BY OLIVER KOGOD //
I am concerned. I am concerned because the sound comes across much louder in my right ear than in my left ear. For a while I thought it was my earbuds, but I tried a different pair and it’s my ears. Onset tinnitus? I’m only 21. Already?
Last night she asked me what I like most about concerts. I told her that through the music around me I see the possibilities of the world and of our relationships. I think that’s why I’m in a good mood so often and why so many of my past experiences are positive. I’ve said this before: we can write about/discuss/describe music all we want to, but we’ll never be able to capture it because we never know what it will be. Concerts show me what the world could look like and they make me optimistic for the future. It’s like the world. I am dizzied by the potentialities of it all.
I remember a year ago, on my 21st birthday. I sat on the side of a dry, rocky mountain. I grabbed my little speaker, climbed up the rocks and put on Polvo’s “Can I Ride.” I listened and looked out on the lake below. The song captured that time, that now, and in that cheesy moment I felt the it-ness of the song. Almost a year later now I sit in a park, surrounded by shadowy trees, fluttering birds, bourgeoisie houses, and a small trickling stream. I use that same little speaker to see what I was listening to last May. That Polvo song comes on. I still love it. I sit on a massive tree root watching the stream trickle in a park I used to hang out in four years ago. The water was much higher then; I didn’t know Polvo at that time. But here I am now, feeling like I’ve heard that song in this place before. Still, when I hear the lyrics “I tell myself not to be so surprised that I’m alive,” I feel it deeply, in the past, in the present, in the future.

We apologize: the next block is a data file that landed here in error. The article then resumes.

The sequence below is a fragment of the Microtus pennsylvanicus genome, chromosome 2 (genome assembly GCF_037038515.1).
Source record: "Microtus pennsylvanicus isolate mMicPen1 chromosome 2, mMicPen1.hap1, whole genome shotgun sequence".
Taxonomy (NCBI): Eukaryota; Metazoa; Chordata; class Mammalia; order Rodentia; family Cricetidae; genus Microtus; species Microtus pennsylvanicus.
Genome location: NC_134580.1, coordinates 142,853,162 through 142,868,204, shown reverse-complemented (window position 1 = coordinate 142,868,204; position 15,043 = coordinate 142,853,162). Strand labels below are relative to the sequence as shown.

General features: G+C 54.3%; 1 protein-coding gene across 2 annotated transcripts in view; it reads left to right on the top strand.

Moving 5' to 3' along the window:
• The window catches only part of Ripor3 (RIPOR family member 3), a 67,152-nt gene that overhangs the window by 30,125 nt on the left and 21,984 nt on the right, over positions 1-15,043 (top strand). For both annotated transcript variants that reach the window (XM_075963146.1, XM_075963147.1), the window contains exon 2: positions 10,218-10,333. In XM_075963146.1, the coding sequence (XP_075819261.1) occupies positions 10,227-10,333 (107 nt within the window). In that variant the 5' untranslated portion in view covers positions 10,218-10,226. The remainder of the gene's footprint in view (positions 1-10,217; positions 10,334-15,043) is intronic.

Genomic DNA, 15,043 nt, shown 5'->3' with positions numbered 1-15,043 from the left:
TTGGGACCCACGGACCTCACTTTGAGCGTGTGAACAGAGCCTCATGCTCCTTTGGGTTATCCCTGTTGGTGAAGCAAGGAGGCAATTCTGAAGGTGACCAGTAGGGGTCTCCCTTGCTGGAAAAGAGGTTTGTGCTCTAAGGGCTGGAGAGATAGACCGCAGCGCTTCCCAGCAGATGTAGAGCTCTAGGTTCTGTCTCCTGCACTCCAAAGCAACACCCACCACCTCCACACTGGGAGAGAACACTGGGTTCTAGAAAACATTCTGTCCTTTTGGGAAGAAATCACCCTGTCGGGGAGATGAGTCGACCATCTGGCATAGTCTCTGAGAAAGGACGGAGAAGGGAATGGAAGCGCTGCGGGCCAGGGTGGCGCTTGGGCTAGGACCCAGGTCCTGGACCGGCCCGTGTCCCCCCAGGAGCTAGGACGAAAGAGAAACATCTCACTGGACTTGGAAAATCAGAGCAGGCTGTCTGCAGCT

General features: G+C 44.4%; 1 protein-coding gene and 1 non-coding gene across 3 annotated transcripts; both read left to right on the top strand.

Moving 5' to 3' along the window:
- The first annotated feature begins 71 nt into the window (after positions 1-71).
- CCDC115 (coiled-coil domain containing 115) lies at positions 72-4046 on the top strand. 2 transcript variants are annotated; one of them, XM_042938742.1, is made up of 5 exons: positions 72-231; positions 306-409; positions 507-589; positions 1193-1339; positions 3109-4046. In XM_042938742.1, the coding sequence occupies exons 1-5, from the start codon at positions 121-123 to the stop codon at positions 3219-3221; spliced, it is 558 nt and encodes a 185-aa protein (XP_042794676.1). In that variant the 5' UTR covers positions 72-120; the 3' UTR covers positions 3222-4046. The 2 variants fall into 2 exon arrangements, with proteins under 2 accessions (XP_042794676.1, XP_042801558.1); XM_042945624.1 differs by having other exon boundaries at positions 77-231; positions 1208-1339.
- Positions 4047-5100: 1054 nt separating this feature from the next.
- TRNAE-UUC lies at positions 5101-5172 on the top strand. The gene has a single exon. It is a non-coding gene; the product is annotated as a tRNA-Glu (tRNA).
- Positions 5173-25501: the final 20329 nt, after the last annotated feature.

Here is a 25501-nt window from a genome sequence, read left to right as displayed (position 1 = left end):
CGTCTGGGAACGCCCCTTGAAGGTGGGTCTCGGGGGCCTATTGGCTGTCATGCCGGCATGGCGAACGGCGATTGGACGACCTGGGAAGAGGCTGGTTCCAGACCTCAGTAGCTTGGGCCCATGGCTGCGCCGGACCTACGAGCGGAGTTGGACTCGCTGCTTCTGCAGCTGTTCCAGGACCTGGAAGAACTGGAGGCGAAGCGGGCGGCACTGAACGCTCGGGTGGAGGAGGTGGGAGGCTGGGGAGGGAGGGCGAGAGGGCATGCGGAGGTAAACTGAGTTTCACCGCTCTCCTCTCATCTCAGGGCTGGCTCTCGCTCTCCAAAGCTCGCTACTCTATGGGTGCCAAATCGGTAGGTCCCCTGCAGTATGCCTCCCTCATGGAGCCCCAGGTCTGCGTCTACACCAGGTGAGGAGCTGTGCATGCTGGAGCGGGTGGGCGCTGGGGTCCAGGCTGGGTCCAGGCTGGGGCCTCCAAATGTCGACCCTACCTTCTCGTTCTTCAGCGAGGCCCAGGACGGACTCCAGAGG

“I only cum for the Minutemen.”
A few days ago, when we were all drinking apple juice, he asked me if there’s anything I try to convey with my music. I told him I write my basslines hoping to invoke dancing. To me, dancing is what brings people together and bringing people together is what I want to do. The same could be said about my writing– I practice it hoping that it brings people together. It is an exploration, an affirmation, and a celebration of the thing we all love– music.
Thanks to Claire, Emma, and Max for facilitating and editing the blog, Jess M. for her dedicated readership, Christopher Small for the concepts, TONER, Turnstile, and the Byrds for helping me get through the semester, and friends and the world for inspiration.